Matt Kemp's frustration at the plate continues in batting practice,… (Michael Nelson / EPA )
A frustrated Matt Kemp was out early Friday to take extra batting practice. Apparently, he did not believe he had solved the mystery of his swing.
At the end of the batting practice he did his best Bo Jackson impression, breaking his bat over his thigh. Then he walked to the dugout and threw the two pieces into a plastic trash can with vengeance.
Later at his clubhouse cubicle, he was composed but unwilling to discuss his frustration with batting practice.
“I was just working on some things,” Kemp said. “I’m good.”
Not real good on the season, though. He has only two home runs and a .356 slugging percentage in his first 45 games of the season. He’s struck out 50 times in 174 at-bats.
And during the last homestand, Kemp told The Times’ T.J. Simers he could not fully extend his swing and was uncertain if it was physical or mental.
Kemp had major off-season shoulder surgery, but has otherwise continually maintained that his shoulder was fine. Friday, too, he said he was satisfied the shoulder was sound.
“Yeah, I am,” he said. “It’s not my shoulder.”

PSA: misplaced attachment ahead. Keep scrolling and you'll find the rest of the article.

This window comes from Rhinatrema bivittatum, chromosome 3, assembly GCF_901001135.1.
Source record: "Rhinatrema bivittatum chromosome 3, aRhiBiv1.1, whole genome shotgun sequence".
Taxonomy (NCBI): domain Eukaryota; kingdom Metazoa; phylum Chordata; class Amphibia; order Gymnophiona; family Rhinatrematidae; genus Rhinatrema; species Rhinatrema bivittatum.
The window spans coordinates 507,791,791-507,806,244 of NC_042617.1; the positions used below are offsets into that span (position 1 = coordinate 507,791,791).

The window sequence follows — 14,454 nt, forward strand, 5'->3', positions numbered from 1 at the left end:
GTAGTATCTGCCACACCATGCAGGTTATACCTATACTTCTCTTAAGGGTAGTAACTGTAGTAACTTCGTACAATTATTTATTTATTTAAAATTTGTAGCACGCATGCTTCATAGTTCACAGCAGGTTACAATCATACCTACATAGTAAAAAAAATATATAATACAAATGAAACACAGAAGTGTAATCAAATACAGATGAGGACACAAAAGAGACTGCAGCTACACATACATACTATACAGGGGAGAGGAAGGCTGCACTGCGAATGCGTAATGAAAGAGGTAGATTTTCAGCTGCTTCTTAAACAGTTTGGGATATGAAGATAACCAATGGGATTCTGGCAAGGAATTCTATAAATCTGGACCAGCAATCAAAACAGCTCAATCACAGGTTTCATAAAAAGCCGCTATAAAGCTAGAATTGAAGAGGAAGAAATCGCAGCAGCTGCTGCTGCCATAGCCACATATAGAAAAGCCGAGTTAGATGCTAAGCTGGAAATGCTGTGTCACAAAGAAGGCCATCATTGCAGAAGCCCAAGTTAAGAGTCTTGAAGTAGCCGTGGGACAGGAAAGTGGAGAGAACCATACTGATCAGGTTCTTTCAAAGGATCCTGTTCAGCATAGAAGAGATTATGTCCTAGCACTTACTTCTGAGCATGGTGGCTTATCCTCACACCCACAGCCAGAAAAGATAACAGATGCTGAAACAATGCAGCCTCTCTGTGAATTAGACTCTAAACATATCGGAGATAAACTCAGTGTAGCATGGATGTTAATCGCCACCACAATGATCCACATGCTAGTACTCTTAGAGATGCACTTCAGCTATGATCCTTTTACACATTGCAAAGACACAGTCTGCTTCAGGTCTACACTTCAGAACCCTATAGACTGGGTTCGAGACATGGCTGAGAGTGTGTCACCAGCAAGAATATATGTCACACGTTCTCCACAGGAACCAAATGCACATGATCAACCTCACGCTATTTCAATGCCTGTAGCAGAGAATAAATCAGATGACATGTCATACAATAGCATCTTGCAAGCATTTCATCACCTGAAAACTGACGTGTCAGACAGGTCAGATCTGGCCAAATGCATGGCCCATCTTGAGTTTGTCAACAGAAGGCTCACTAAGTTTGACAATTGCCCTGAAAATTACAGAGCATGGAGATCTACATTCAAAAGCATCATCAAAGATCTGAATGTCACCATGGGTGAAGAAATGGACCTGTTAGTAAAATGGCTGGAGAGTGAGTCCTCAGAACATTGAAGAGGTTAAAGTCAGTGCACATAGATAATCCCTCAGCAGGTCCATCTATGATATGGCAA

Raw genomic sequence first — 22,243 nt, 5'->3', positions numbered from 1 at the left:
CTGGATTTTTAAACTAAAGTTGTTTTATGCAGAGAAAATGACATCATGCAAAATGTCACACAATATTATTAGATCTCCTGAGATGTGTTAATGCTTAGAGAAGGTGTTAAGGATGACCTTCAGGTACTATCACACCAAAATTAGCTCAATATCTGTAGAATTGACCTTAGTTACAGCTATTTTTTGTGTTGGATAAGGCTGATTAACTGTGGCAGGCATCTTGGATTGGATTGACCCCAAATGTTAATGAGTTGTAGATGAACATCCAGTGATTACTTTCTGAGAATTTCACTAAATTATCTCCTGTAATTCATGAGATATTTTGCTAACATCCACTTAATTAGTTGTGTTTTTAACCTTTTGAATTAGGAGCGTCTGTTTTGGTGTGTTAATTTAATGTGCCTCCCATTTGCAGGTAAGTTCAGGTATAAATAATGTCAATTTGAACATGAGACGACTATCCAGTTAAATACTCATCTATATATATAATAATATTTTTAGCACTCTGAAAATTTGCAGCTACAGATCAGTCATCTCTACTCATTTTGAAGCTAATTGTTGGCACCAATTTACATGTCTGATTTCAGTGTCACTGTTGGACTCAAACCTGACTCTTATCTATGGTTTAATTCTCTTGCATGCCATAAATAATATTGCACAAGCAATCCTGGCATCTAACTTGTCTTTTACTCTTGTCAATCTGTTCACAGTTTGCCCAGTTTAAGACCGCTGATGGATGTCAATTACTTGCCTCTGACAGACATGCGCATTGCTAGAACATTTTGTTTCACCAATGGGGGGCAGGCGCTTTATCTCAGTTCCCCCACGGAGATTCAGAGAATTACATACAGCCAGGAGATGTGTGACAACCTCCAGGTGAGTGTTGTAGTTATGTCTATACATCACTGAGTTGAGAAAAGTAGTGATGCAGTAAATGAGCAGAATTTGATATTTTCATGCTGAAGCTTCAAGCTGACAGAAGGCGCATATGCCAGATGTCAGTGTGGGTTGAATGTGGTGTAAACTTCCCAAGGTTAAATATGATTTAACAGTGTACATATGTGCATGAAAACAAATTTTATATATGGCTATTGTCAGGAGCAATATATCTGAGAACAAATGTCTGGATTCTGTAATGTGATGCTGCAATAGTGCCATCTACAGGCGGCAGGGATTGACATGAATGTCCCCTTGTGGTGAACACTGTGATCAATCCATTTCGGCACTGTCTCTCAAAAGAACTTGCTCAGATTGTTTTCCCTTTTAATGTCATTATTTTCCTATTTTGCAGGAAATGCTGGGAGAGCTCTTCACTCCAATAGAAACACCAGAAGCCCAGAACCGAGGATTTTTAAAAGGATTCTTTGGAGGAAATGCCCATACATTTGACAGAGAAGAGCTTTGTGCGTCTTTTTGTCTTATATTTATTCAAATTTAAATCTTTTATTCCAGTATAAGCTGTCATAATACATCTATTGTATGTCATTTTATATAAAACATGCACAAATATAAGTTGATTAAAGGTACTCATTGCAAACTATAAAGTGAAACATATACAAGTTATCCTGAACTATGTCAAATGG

Manager Don Mattingly said there have been no medical reports that Kemp has been having any issue with his shoulder, but he has observed a slight difference in his swing.
“I noticed his swing getting cut off, but nobody’s said anything medically that his shoulder is tight,” Mattingly said. “When his swing is good, it’s center field, right-center. He still top-spins the ball to left field and always has.
“To me the key is, is he top-spinning into left-center or is he top-spinning the ball to short? That’s two different things. If he’s top-spinning in left-center and left field, it tells me he’s getting extension to a certain point and he’s cutting off just a little bit, but not that much.”
Mattingly, who took in Friday’s early batting practice for Hanley Ramirez, Dee Gordon and Kemp, said his center-fielder was simply trying to work through some swing issues.
“He’s not where he wants to be,” Mattingly said. “He’s frustrated out there. The biggest thing we want to do with Matt is try to keep the bat in the strike zone longer. Just from my standpoint of watching Matt the year before and this year, when he’s going good he’s driving the ball to center field, right-center.”
Last season in April alone, Kemp was hitting .417 with 12 home runs and a .719 slugging percentage.
Team President Stan Kasten said if Kemp’s problem was simply one issue, they would have corrected it by now. Meanwhile, the Kemp vigil continues.
“We won’t be as good as we can be until Matt Kemp returns to being the real Matt Kemp,” Kasten said.